Friday, November 9, 2018

🚀 Mini-BFR, Solar Sail Controversy, Extremely Large Telescope, Wreckage from SN-1987a And More...


SpaceX is Building a Mini-BFR That Can Be Tested on a Falcon 9

This week SpaceX founder Elon Musk announced that the company is going to be building a smaller version of its upcoming BFR spacecraft for testing purposes. This scaled down version will fit on top of its existing Falcon 9, and will help the company test out various technologies like heat shielding, control surfaces. The question is, what's the least amount of mass that can return from orbit unscathed?

Unlike the full version, the mini-BFR won't have the ability to propulsively land, so it won't achieve the full dream... yet.

Of course, classic Elon Musk, his tweet and follow on replies didn't provide many details, so people are still trying to guess exactly what they're planning. Still, it's pretty exciting stuff and another step forward.

Fraser Cain
Universe Today

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Weekly Space Hangout

Weekly Space Hangout: How to Live in Space

This week on the Weekly Space Hangout we were joined by Colin Stuart to talk about his new book, "How to Live in Space". We also talked about the Oumuamua controversy, SpaceX's plans for the mini-BFR, and what the election means for the future of US space exploration.

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Timelapse Shows the Glowing Wreckage from Supernova 1987a Expanding Outward Over 30 Years

The closest brightest supernova we've seen in modern memory happened in the nearby Large Magellanic Cloud back in 1987. And astronomers have been watching the cosmic wreckage expand outward into space ever since.  Check out this cool timelapse by Yvette Cendes showing how the shockwaves have expanded outward over time.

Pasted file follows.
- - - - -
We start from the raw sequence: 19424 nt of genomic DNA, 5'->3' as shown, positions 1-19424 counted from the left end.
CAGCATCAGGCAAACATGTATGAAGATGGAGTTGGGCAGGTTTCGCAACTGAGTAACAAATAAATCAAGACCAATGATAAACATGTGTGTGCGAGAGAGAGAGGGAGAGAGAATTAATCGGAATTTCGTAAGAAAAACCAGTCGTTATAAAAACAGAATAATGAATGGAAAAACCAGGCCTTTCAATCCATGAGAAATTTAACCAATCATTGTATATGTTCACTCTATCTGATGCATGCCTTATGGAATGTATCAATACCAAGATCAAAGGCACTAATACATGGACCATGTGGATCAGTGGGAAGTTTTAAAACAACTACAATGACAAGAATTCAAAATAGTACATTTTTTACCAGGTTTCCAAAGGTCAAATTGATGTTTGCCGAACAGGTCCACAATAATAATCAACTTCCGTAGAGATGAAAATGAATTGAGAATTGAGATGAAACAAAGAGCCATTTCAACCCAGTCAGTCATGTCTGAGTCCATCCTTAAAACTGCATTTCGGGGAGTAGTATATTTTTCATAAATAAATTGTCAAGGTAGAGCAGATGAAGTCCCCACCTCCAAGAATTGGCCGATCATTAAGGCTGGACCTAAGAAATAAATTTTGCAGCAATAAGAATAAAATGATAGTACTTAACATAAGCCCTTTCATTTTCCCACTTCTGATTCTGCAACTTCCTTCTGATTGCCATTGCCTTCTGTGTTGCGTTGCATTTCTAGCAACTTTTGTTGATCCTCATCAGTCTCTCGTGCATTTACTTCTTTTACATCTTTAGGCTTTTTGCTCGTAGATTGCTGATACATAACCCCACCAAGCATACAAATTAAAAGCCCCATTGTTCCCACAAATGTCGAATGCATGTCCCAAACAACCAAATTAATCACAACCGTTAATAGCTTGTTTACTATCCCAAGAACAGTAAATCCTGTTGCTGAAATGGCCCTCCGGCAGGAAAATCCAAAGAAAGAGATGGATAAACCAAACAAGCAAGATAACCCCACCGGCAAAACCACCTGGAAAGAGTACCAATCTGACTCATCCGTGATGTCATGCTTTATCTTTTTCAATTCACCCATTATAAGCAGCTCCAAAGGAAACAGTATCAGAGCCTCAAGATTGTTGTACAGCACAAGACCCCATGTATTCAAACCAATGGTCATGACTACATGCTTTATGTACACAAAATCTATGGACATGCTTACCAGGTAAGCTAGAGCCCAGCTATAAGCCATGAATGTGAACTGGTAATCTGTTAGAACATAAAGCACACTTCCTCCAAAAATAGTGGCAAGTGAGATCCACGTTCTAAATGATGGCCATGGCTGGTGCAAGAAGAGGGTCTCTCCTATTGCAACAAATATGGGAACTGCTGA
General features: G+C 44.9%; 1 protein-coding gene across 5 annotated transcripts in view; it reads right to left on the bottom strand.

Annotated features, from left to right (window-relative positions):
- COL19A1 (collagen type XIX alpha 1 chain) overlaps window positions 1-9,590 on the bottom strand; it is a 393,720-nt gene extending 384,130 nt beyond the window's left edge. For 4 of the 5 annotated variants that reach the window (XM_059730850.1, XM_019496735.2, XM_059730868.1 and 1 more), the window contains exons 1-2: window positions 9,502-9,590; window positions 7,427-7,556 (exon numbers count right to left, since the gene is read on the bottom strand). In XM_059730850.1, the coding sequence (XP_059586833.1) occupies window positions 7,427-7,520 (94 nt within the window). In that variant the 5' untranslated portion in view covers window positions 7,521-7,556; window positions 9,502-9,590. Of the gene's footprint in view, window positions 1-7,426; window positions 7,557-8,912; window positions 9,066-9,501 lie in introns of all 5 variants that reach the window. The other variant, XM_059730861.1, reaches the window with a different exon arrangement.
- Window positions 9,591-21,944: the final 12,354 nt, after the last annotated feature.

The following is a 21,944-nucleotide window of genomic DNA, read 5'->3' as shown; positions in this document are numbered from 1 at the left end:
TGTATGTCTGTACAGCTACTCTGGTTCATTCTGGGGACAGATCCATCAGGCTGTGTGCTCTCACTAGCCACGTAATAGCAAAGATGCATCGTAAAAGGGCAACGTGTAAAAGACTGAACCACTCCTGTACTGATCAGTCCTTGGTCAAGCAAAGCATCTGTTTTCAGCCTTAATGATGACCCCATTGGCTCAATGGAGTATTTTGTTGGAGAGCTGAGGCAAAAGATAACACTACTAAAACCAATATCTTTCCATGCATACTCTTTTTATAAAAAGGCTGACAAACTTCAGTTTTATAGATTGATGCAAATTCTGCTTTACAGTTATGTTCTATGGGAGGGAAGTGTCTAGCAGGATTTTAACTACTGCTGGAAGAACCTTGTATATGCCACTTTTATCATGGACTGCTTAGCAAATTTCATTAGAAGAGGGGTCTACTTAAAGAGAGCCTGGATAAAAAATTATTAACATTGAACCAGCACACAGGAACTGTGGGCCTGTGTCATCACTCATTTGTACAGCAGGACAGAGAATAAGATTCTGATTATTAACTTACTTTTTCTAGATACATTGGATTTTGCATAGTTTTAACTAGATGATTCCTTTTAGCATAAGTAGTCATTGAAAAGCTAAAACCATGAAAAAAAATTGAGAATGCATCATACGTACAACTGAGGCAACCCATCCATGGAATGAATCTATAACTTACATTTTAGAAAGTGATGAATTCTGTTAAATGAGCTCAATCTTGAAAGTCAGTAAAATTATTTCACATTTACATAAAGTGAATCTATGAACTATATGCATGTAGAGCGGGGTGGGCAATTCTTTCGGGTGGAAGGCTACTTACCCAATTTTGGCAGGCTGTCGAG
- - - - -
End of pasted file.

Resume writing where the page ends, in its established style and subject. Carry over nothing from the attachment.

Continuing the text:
Could Life Be Floating in Venus's Clouds?

Venus is the worst place, with crushing pressures, horrible temperatures and an unbreathable atmosphere... on the ground. But high up in the atmosphere, it's actually much more Earthlike. This has led scientists to wonder if there could be airborne lifeforms that float around in Venus' cloudtops. Obviously we'll need to go back and check.


An Extremely Large Hole has Been Dug for the Extremely Large Telescope

There are a lot of really large observatories under construction right now, but the biggest will be the ESO's Extremely Large Telescope. Measuring 39 meters across, this monster observatory will be capable of directly observing planets orbiting other stars. But for right now, it's an extremely large hole, but it should be operational by 2024.


Of Course Oumuamua is Almost Anything but an Alien Spacecraft

Last week we reported on that story that the interstellar asteroid Oumuamua's trajectory could be explained by a solar sail passing through the Solar System. Although we were very clear in our article that it's probably not aliens, the mainstream media hasn't been quite so careful. So, don't cry "aliens" just yet. Or, ever, really


Exoplanets Will Need Both Continents and Oceans to Form Complex Life

As we're continuing to search the cosmos for other habitable worlds, astronomers are trying to figure out what kinds of conditions will need to be on those planets to support life. In a new study, researchers have proposed that you need the right mix of oceans and continents to get a successful environment for life. Too much land or water is a problem.

Iridium launch

SpaceX's Starlink Internet is Going to Be "a License to Print Money"

If I was a traditional telecommunications company, I'd start getting a little worried about SpaceX's plans to launch thousands of satellites into orbit. With just 1/3rd of the 4425 satellites they have planned, they'll be able to have a full high-speed internet service that works almost anywhere on Earth, cutting valuable milliseconds off communication times.